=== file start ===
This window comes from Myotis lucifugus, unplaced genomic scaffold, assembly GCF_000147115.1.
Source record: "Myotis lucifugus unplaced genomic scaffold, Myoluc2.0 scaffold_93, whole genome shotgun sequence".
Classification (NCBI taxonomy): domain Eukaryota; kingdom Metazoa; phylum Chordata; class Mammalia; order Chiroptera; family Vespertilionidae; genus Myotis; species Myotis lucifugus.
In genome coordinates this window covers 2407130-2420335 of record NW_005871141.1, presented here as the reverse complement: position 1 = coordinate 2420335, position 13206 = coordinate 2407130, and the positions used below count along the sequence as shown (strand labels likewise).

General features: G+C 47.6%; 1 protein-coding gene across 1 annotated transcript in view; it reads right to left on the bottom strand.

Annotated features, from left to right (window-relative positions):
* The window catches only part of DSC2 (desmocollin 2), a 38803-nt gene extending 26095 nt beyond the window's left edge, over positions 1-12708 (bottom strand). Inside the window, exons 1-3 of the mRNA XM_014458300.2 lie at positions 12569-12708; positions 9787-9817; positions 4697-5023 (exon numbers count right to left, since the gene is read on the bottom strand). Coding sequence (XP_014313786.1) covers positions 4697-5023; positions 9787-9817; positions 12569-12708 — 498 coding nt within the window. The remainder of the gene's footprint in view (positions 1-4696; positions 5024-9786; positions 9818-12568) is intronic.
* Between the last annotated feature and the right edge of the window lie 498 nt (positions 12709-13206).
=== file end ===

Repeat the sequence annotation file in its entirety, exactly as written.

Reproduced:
This window comes from Myotis lucifugus, unplaced genomic scaffold, assembly GCF_000147115.1.
Source record: "Myotis lucifugus unplaced genomic scaffold, Myoluc2.0 scaffold_93, whole genome shotgun sequence".
Classification (NCBI taxonomy): domain Eukaryota; kingdom Metazoa; phylum Chordata; class Mammalia; order Chiroptera; family Vespertilionidae; genus Myotis; species Myotis lucifugus.
In genome coordinates this window covers 2407130-2420335 of record NW_005871141.1, presented here as the reverse complement: position 1 = coordinate 2420335, position 13206 = coordinate 2407130, and the positions used below count along the sequence as shown (strand labels likewise).

General features: G+C 47.6%; 1 protein-coding gene across 1 annotated transcript in view; it reads right to left on the bottom strand.

Annotated features, from left to right (window-relative positions):
* The window catches only part of DSC2 (desmocollin 2), a 38803-nt gene extending 26095 nt beyond the window's left edge, over positions 1-12708 (bottom strand). Inside the window, exons 1-3 of the mRNA XM_014458300.2 lie at positions 12569-12708; positions 9787-9817; positions 4697-5023 (exon numbers count right to left, since the gene is read on the bottom strand). Coding sequence (XP_014313786.1) covers positions 4697-5023; positions 9787-9817; positions 12569-12708 — 498 coding nt within the window. The remainder of the gene's footprint in view (positions 1-4696; positions 5024-9786; positions 9818-12568) is intronic.
* Between the last annotated feature and the right edge of the window lie 498 nt (positions 12709-13206).